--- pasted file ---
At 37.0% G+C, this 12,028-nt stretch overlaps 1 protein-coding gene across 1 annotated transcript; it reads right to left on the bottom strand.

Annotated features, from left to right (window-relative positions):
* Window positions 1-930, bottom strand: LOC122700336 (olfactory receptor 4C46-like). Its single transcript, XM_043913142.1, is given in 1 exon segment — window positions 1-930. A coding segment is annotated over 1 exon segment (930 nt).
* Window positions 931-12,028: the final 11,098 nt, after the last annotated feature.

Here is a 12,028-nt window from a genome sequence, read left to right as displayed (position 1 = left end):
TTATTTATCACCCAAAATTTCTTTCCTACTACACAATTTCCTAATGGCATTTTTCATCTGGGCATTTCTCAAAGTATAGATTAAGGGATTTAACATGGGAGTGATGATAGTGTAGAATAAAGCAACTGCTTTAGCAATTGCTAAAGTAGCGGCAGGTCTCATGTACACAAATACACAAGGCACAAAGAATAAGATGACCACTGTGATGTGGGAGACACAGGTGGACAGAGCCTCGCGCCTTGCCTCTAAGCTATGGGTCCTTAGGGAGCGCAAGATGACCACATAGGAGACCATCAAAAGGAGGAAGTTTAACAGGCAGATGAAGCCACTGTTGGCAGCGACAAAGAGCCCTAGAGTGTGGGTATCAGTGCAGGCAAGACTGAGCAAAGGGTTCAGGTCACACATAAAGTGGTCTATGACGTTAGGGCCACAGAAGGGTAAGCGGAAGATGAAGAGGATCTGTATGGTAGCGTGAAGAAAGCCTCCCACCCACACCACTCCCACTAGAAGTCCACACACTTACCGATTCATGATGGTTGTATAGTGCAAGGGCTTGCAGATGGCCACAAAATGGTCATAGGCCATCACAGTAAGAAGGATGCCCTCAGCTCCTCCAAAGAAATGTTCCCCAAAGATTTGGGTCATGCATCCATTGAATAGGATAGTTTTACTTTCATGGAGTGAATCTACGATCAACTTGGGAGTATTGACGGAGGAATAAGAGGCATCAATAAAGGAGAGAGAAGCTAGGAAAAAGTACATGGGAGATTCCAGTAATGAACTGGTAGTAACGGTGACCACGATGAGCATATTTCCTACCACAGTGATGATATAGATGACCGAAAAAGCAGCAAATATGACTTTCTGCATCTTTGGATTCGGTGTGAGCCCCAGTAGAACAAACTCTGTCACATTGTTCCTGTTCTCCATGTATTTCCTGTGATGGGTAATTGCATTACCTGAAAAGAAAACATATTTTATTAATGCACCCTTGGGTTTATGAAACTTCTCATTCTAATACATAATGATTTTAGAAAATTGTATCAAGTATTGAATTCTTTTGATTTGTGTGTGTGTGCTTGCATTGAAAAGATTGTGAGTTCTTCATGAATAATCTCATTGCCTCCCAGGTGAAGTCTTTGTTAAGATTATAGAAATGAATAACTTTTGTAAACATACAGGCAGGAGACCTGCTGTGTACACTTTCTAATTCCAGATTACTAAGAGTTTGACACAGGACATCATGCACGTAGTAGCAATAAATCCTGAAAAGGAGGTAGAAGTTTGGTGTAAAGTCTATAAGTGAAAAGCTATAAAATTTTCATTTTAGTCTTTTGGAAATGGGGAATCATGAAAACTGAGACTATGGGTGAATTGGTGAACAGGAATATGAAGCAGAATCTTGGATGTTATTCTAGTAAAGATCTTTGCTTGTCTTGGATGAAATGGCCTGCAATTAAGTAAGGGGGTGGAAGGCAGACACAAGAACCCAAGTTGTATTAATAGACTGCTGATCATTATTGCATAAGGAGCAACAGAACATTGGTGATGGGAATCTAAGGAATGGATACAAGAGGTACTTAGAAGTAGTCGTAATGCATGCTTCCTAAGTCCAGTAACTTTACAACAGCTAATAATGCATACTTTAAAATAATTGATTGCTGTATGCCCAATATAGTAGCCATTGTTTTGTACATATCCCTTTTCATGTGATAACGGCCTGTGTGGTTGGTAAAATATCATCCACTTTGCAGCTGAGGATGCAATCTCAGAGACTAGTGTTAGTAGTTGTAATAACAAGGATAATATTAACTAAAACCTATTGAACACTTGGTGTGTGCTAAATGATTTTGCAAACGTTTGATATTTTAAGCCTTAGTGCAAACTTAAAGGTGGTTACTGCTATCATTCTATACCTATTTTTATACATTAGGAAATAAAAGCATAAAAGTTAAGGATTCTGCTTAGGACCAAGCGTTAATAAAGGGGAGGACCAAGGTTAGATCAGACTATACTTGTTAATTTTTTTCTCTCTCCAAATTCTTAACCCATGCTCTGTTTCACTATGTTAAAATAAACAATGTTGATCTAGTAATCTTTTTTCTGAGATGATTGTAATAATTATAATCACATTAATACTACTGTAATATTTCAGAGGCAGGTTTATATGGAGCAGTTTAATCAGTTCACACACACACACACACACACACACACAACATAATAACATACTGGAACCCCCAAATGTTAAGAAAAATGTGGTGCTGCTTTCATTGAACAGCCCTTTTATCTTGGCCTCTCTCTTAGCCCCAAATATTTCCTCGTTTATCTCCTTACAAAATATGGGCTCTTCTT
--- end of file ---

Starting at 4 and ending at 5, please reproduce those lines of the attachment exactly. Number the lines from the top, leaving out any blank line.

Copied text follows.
* Window positions 931-12,028: the final 11,098 nt, after the last annotated feature.

Here is a 12,028-nt window from a genome sequence, read left to right as displayed (position 1 = left end):